Sustainably managed forests – an everlasting resource

The world needs renewable solutions to reach a sustainable society. Black carbon needs to be replaced with "green" carbon. Resources such as fossil fuels (oil, coal and gas) need to be replaced by renewable resources such as wind, water, sun and plants.

Wood is one of the few renewable raw materials that can be produced in large quantities. Trees reduce emissions in more than one way. While trees are growing, they capture and store CO2 from the atmosphere. As the trees grow old, they capture less CO2 and are ready to be harvested to become biomass for sustainable products that can replace oil-based alternatives. In that way, the photosynthesis is the natural carbon capture and utilisation.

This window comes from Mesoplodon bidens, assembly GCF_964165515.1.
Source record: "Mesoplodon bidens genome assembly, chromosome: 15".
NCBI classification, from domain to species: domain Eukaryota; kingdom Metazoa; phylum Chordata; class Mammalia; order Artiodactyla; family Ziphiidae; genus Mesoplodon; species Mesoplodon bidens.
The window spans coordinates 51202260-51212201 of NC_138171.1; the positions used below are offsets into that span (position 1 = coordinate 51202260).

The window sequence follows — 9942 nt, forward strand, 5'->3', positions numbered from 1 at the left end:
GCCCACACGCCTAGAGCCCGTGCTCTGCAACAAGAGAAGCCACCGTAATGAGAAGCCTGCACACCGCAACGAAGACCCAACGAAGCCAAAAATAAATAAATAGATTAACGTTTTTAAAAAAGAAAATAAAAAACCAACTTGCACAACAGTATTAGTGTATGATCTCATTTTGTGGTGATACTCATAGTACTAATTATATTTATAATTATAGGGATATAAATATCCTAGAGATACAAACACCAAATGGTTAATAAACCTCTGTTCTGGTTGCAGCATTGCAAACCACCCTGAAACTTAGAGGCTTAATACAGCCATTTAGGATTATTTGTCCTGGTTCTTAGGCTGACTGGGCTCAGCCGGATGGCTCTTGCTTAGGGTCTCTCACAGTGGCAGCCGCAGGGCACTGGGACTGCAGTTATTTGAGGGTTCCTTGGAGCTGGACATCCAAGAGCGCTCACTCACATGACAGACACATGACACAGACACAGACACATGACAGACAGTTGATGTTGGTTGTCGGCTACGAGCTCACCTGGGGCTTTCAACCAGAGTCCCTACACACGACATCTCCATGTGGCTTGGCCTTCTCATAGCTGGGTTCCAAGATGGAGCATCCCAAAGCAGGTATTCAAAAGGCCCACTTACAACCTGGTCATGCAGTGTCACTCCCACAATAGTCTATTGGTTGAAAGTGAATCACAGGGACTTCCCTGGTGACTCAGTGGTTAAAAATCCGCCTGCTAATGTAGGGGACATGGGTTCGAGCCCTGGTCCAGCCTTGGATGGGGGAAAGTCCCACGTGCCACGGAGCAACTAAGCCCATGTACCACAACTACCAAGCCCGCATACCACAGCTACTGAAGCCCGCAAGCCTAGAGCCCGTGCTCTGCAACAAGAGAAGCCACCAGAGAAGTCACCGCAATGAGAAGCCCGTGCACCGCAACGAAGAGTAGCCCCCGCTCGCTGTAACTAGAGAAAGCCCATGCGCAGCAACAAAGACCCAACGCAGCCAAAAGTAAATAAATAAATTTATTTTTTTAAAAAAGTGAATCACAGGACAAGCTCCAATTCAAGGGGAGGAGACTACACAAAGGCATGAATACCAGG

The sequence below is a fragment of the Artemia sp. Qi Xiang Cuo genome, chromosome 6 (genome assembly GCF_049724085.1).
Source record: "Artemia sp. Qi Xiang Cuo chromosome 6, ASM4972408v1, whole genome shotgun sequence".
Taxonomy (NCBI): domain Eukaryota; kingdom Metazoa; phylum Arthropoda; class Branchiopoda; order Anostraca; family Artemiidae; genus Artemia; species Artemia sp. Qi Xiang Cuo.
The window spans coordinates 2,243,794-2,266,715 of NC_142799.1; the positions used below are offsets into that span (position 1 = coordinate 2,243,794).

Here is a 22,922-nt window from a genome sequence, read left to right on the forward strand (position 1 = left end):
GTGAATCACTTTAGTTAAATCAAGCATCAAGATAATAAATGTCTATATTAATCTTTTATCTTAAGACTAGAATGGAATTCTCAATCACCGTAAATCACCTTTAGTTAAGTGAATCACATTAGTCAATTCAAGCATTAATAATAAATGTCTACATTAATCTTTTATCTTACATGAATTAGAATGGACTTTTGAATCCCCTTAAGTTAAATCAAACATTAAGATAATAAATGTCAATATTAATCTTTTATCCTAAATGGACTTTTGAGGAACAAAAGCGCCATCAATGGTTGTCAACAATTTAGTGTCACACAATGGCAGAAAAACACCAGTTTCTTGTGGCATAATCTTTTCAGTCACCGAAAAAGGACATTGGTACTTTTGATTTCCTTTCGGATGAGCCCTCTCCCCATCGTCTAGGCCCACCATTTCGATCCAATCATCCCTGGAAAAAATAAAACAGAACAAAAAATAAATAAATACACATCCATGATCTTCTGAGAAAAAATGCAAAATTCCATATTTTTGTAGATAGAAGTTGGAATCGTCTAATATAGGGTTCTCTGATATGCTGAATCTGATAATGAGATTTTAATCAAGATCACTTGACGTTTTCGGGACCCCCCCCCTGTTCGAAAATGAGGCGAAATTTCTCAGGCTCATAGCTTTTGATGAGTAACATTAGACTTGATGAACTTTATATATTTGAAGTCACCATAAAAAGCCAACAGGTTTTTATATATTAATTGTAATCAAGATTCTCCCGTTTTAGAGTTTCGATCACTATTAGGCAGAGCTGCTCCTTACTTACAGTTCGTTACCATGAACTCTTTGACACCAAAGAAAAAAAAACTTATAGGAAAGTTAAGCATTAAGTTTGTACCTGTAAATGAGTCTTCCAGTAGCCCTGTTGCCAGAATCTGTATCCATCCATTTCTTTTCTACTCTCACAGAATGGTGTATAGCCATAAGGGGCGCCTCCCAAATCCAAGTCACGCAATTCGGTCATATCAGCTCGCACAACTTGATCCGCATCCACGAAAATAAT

At Borregaard’s biorefinery in Norway the most important raw material is wood, more specifically Norway spruce harvested from certified woods. Norway operates one of the world’s most sustainable forestries. For every tree that is harvested, new ones are planted. Today, Norway has three times as much forest as it did a hundred years ago. Every year the Norwegian forests, which have been meticulously monitored since the 1920s by the Land Resource Surveys, grow by 15 million cubic metres.

If we use biomass to produce products we currently make from oil, we can save the planet from large greenhouse gas emissions. As long as forests are managed in a sustainable way, the world is sitting on a huge, everlasting resource.